In the coming weeks, The Clerk will be publishing commentary from the Haverford community in response to the police shootings of Alton Sterling and Philando Castile. If you would like to contribute to this series, please email our Editor-in-Chief Hannah Cregan Zigler at firstname.lastname@example.org.
Recently, Maurice Rippel wrote an open letter to White allies regarding his life and personal trauma amidst the state-sanctioned murders of Philando Castile and Alton Sterling, and how recent experiences stand in stark comparison to his exchanges with prospective students. He ends with a desperate plea to call for White allies to “…use your privilege, stand in solidarity, and take action!” And I salute him for writing such a poignant letter. Even more, I share his pain, as a Black woman dealing with racism coupled with patriarchy on a daily basis.
Nonetheless, this is essentially an uncoordinated extension of his letter. Except I’m taking it a step further, because this has been on my mind for a long time, and amidst the persisting issue of police brutality towards Black people, especially in the recent case of Korryn Gaines, it seems all the more relevant to bring up my criticism of White allyship.
You can share all the relevant online content, post the proper hashtags, talk about how you read that one Ta-Nehisi Coates article with much praise, and call Donald Trump the obvious racist bigot that he is, but if you’re not backing up your lip service with concrete action, then your allyship is either weak or not real. Granted, while circulating content regarding Black Lives Matter and police brutality has its value, that alone does not prevent Black people from being further victimized by state-sponsored violence. Black Lives Matter is primarily aimed towards combating police brutality that disproportionately affects Black people in the US; however, the overall purpose of the movement is to challenge the racist ideology that is deeply entrenched in institutions of power that control aspects of daily life, to demand accountability of the ways in which it has controlled policies that “legally” disenfranchise Black communities, and to eventually eradicate it. Said racist ideology has existed long before Europeans even knew about the Western hemisphere, so it will take much longer than 2-5 years to dismantle it.
If you want to be a serious ally to Black people, you need to do some deep reflection and question yourself regarding why you care, what you are willing to contribute, and what you are willing to sacrifice and risk. If you aren’t willing to ask yourself these difficult questions and do the difficult things that they entail, then that tells me personally that you don’t want to be an ally, you just don’t want to be perceived as a racist while avoiding accountability for the ways in which you may have been racist. I’m not saying that you have to completely disregard school and other responsibilities you commit yourself to; I’m saying that it wouldn’t hurt you to sacrifice some sleep or binge-watching Bojack Horseman to go to a town meeting, a vigil, or a protest that your non-White friends invite you to; I’m saying that if you’re such big fans of Black artists in the likes of A$AP Rocky, Future, Chance the Rapper, and/or Young Thug, it wouldn’t hurt to actually take action for Black people like them, or even acknowledging your Black peers, Black faculty and Black staff members on campus would be a good start. Take notes from these guys.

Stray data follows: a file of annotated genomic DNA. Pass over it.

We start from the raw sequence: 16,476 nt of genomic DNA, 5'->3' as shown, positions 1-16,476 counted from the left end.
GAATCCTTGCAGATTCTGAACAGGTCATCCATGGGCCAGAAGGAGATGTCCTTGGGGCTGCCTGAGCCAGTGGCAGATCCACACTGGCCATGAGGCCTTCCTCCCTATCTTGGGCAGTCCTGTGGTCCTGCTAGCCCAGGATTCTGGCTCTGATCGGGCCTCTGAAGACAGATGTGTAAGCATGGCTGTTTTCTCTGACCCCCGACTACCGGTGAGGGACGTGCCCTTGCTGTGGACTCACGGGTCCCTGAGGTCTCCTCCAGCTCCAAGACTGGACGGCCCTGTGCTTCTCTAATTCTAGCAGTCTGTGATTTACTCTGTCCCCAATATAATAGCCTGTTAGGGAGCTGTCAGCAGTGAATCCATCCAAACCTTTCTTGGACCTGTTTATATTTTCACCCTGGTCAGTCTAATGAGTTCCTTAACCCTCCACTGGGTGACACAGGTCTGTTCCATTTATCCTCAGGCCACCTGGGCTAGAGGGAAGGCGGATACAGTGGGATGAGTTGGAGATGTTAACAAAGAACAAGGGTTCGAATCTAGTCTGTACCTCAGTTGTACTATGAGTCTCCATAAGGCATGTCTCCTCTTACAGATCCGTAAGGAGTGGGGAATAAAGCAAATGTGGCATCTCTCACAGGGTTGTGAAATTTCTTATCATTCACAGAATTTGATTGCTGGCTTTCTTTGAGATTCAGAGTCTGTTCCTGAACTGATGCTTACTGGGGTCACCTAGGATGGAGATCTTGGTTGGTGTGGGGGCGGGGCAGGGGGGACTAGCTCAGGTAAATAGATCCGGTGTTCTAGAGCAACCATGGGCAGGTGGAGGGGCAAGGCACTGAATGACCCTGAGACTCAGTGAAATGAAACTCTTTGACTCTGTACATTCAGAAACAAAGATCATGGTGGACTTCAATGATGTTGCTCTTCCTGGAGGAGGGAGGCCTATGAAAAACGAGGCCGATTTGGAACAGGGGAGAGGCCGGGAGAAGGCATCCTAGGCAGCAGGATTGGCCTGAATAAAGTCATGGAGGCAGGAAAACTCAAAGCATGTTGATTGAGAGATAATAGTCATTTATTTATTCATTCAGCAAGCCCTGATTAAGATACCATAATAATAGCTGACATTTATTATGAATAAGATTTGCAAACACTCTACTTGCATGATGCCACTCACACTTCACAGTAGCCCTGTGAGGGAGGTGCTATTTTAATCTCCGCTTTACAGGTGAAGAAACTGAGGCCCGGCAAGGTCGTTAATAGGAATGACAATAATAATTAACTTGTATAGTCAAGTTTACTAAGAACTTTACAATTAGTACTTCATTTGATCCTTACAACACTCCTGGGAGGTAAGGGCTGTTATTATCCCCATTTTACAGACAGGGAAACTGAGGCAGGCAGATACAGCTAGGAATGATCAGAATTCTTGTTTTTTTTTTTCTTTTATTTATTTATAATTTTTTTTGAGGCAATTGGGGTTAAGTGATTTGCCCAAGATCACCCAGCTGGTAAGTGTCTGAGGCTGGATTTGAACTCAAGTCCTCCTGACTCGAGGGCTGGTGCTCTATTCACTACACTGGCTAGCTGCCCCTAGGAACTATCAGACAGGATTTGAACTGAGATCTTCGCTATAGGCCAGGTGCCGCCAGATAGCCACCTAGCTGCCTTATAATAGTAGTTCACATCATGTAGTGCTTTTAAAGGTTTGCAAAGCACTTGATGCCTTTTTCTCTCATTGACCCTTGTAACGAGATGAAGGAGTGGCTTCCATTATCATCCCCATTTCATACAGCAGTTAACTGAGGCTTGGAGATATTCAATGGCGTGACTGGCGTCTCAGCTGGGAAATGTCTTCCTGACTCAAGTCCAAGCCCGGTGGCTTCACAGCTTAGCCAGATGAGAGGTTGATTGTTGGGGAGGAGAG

The overarching point is that being an ally is not easy. It is a thankless job, a job that you can’t always get CPGC or HCAH funding for, and so you need to pull your weight in using your privilege, if not altogether sacrificing it, to aid in the liberation of Black people and other marginalized groups.
If you claim to be an ally and you think I’m being too critical in how you exercise your allyship without considering your perspective, you should know that I have lived most of my life ignorant of these issues because of how inadequately, if not altogether negligently, our primary and secondary education teaches them. Have I said internalized microaggressions? Absolutely. Did I believe that MLK ended racism? Most definitely. I even doubted my own Blackness until college, because of others that would ask and doubt it for almost my entire life. Regardless, I had to learn about racism in all its complexity from the beginning, because I, like many others, only thought it existed in the ways shown during Jim Crow. And I am still learning, because I later realized that I don’t have to know it all to speak on it and to contribute in any and every way that I can; because I realized that you can learn and act at the same time. So why are so many of you stuck on learning without fitting action into your learning?
Now allies, we’re getting ready to go back to school, so it is up to you to decide what you’re going to do from here. Remember that it’s better to be honest in what kind of ally you are and want to be rather than constantly emphasize it only to be nowhere to be found when your allyship is needed most.